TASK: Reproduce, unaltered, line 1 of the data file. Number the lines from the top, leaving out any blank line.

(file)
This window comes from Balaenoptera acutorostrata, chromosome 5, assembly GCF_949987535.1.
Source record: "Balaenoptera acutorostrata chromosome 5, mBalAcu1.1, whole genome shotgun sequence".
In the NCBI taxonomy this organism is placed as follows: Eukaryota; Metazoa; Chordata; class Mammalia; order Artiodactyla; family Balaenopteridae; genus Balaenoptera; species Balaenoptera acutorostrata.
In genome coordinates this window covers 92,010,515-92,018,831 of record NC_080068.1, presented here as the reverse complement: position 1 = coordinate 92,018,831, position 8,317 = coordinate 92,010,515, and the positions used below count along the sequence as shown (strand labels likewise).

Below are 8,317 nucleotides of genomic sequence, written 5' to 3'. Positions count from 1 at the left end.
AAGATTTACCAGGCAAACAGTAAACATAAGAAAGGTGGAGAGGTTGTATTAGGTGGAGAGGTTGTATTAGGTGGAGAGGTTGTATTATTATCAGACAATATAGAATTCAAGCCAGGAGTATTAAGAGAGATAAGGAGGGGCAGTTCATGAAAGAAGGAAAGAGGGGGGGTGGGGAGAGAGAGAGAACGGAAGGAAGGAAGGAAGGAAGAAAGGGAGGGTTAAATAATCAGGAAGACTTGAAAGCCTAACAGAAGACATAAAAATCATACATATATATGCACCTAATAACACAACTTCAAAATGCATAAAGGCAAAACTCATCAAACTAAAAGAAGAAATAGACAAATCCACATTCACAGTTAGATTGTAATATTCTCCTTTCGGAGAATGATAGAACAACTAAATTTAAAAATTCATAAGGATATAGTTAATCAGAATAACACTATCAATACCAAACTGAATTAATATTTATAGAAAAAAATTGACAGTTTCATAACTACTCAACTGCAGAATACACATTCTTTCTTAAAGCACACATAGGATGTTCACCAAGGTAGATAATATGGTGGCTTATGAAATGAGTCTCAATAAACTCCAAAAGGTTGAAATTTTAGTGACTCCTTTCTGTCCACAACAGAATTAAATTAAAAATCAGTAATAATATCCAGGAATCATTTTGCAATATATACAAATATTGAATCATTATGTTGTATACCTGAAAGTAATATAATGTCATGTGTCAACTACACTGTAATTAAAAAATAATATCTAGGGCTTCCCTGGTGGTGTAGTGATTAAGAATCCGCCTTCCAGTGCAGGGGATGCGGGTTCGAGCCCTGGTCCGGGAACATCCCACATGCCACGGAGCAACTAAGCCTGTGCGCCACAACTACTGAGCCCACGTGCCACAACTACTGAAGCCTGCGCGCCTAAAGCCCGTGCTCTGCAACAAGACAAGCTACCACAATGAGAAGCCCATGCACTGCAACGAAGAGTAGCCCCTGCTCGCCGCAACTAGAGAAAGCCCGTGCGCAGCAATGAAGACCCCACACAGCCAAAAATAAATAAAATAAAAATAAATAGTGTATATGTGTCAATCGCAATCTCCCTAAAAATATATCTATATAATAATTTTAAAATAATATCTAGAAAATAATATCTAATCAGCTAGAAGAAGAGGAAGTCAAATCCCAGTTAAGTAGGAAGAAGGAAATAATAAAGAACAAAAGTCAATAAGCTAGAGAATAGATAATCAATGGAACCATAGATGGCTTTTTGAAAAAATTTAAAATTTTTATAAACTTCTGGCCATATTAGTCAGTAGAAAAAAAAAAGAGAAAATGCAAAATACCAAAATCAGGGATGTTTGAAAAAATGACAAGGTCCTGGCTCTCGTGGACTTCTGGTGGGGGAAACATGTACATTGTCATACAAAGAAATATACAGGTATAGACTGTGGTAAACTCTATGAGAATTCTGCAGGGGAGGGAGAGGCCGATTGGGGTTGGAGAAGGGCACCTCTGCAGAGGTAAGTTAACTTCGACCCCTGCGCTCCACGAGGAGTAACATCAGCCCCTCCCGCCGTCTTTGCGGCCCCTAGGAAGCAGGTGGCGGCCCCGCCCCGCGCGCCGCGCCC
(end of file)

This window comes from Balaenoptera acutorostrata, chromosome 5, assembly GCF_949987535.1.